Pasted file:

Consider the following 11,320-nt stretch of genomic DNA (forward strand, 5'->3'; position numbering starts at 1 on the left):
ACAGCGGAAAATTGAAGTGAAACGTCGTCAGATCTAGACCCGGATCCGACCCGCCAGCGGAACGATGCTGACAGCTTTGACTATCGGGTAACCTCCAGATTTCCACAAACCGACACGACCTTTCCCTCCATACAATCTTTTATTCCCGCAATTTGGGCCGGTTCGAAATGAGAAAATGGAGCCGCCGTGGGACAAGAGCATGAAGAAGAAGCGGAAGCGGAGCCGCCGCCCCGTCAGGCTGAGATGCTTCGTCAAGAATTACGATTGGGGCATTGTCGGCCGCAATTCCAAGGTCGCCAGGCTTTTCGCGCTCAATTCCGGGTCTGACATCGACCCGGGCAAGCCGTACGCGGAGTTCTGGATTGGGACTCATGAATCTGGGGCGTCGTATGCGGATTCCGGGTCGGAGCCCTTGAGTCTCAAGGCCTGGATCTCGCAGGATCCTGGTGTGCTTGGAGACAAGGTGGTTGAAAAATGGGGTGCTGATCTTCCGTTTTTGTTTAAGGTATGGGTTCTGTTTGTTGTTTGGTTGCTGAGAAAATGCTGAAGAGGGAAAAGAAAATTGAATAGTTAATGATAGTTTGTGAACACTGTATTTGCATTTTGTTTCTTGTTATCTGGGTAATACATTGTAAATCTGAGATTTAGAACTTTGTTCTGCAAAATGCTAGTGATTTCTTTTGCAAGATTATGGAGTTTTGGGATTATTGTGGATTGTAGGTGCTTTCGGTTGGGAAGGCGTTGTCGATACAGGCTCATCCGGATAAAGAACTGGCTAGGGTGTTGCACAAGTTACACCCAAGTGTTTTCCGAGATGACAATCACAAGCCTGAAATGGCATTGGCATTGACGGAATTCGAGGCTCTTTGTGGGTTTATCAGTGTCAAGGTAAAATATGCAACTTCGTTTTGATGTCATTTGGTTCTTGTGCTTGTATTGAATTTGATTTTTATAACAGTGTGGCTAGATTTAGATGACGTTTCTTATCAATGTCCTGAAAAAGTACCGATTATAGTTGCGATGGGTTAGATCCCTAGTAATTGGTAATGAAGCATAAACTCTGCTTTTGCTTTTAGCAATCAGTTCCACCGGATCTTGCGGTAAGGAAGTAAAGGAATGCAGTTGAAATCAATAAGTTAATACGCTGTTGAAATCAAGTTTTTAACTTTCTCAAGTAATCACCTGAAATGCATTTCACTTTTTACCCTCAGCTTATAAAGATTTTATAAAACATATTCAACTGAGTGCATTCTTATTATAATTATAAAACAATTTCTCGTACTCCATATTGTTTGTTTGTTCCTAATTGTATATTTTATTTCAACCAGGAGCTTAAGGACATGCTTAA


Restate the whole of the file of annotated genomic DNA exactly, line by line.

Consider the following 11,320-nt stretch of genomic DNA (forward strand, 5'->3'; position numbering starts at 1 on the left):
ACAGCGGAAAATTGAAGTGAAACGTCGTCAGATCTAGACCCGGATCCGACCCGCCAGCGGAACGATGCTGACAGCTTTGACTATCGGGTAACCTCCAGATTTCCACAAACCGACACGACCTTTCCCTCCATACAATCTTTTATTCCCGCAATTTGGGCCGGTTCGAAATGAGAAAATGGAGCCGCCGTGGGACAAGAGCATGAAGAAGAAGCGGAAGCGGAGCCGCCGCCCCGTCAGGCTGAGATGCTTCGTCAAGAATTACGATTGGGGCATTGTCGGCCGCAATTCCAAGGTCGCCAGGCTTTTCGCGCTCAATTCCGGGTCTGACATCGACCCGGGCAAGCCGTACGCGGAGTTCTGGATTGGGACTCATGAATCTGGGGCGTCGTATGCGGATTCCGGGTCGGAGCCCTTGAGTCTCAAGGCCTGGATCTCGCAGGATCCTGGTGTGCTTGGAGACAAGGTGGTTGAAAAATGGGGTGCTGATCTTCCGTTTTTGTTTAAGGTATGGGTTCTGTTTGTTGTTTGGTTGCTGAGAAAATGCTGAAGAGGGAAAAGAAAATTGAATAGTTAATGATAGTTTGTGAACACTGTATTTGCATTTTGTTTCTTGTTATCTGGGTAATACATTGTAAATCTGAGATTTAGAACTTTGTTCTGCAAAATGCTAGTGATTTCTTTTGCAAGATTATGGAGTTTTGGGATTATTGTGGATTGTAGGTGCTTTCGGTTGGGAAGGCGTTGTCGATACAGGCTCATCCGGATAAAGAACTGGCTAGGGTGTTGCACAAGTTACACCCAAGTGTTTTCCGAGATGACAATCACAAGCCTGAAATGGCATTGGCATTGACGGAATTCGAGGCTCTTTGTGGGTTTATCAGTGTCAAGGTAAAATATGCAACTTCGTTTTGATGTCATTTGGTTCTTGTGCTTGTATTGAATTTGATTTTTATAACAGTGTGGCTAGATTTAGATGACGTTTCTTATCAATGTCCTGAAAAAGTACCGATTATAGTTGCGATGGGTTAGATCCCTAGTAATTGGTAATGAAGCATAAACTCTGCTTTTGCTTTTAGCAATCAGTTCCACCGGATCTTGCGGTAAGGAAGTAAAGGAATGCAGTTGAAATCAATAAGTTAATACGCTGTTGAAATCAAGTTTTTAACTTTCTCAAGTAATCACCTGAAATGCATTTCACTTTTTACCCTCAGCTTATAAAGATTTTATAAAACATATTCAACTGAGTGCATTCTTATTATAATTATAAAACAATTTCTCGTACTCCATATTGTTTGTTTGTTCCTAATTGTATATTTTATTTCAACCAGGAGCTTAAGGACATGCTTAA